• http://www.facebook.com/profile.php?id=1266410766 Phyllis Craine

          So who exactly was this “old time” circus that “used to come to town”? I doubt it was Ringling Bros because they do arena shows and haven’t used a tent in decades. Was this the recent past or a long time ago?  You didn’t even name the circus.  As for wild animals being abducted,  in the US these days circus animals are bred for the purpose, just like a race horse. 

          • Pointpanic

            I think it was called “Videl’s” or somethinglike that. I don’t exactly remember the name ,that’s why I didn’t name it.It was 20 years ago.
            Also, if animlas are bred ofr circuses where did the original ones come from?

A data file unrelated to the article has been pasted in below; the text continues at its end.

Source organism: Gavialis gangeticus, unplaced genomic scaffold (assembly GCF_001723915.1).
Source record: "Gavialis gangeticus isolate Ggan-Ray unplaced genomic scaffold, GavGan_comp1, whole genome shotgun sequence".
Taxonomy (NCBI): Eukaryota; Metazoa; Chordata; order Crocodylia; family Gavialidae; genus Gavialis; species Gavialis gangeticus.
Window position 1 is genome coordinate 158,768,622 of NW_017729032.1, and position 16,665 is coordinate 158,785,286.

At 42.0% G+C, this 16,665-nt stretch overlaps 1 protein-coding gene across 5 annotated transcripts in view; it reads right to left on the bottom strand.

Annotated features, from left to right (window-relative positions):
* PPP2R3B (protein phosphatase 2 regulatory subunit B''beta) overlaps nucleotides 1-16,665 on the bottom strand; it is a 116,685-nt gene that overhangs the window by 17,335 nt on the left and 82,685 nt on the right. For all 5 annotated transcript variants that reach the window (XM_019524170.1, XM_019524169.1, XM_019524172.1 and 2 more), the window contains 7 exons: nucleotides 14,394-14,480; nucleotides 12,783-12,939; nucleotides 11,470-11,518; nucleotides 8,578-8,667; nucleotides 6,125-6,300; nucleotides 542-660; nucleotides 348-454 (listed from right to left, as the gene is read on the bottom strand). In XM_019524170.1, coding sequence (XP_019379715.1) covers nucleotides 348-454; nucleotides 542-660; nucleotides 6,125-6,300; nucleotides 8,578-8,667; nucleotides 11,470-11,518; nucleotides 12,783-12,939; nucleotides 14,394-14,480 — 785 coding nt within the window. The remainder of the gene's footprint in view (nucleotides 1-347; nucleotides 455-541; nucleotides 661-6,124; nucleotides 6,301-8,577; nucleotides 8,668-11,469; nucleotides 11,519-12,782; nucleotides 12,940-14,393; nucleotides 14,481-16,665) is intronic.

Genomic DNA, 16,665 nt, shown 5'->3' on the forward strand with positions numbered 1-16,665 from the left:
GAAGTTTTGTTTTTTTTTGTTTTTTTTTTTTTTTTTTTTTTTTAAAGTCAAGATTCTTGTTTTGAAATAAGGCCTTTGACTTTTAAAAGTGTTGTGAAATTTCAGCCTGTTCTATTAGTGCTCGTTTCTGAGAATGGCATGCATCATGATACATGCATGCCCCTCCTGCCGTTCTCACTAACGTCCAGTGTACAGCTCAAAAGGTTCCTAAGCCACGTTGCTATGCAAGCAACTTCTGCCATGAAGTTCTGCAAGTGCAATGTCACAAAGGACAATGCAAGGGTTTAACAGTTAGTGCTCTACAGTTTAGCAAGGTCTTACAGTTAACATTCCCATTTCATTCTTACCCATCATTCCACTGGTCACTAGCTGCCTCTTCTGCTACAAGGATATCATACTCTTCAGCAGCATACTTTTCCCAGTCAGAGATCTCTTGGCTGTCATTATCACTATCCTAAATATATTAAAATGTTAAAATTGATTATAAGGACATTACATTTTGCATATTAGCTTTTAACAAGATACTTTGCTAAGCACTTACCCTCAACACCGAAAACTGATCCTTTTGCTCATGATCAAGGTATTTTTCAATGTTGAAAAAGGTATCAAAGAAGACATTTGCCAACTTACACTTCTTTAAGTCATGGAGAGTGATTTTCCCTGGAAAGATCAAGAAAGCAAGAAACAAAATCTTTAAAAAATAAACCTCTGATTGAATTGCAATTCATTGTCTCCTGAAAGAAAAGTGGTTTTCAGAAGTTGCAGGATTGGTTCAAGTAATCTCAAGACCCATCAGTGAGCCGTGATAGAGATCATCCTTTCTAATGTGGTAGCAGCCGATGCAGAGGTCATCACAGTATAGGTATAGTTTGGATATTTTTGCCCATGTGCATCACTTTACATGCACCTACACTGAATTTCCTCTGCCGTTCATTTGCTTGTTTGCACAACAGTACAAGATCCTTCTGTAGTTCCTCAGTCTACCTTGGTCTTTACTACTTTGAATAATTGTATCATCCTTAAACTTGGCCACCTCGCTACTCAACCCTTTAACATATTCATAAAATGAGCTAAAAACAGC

• http://www.facebook.com/barbara.wentzelfisher Barbara Wentzel-Fisher

             Speaking as someone who trained big cats for 8 years at a facility that did breed cats, I can tell you that they are many many generations removed from the wild.  Not one or two, but more like 20 or 30.  No one abducts animals from the wild.  The idea is laughable.  I know of elephants that came to this country as ivory orphans rather than be “culled”, but that is definitely the harder route to take.

          • Pointpanic

            well, okay, I’d rather see them (elephants)taken to the US than “culled” but are those their only options? And I ,so far, have no reason to believe that they’re treated humanely once they’re here. besides shouldn’t we be stopping the “culling” to begin with?and how are the cats treated?

          • http://www.facebook.com/barbara.wentzelfisher Barbara Wentzel-Fisher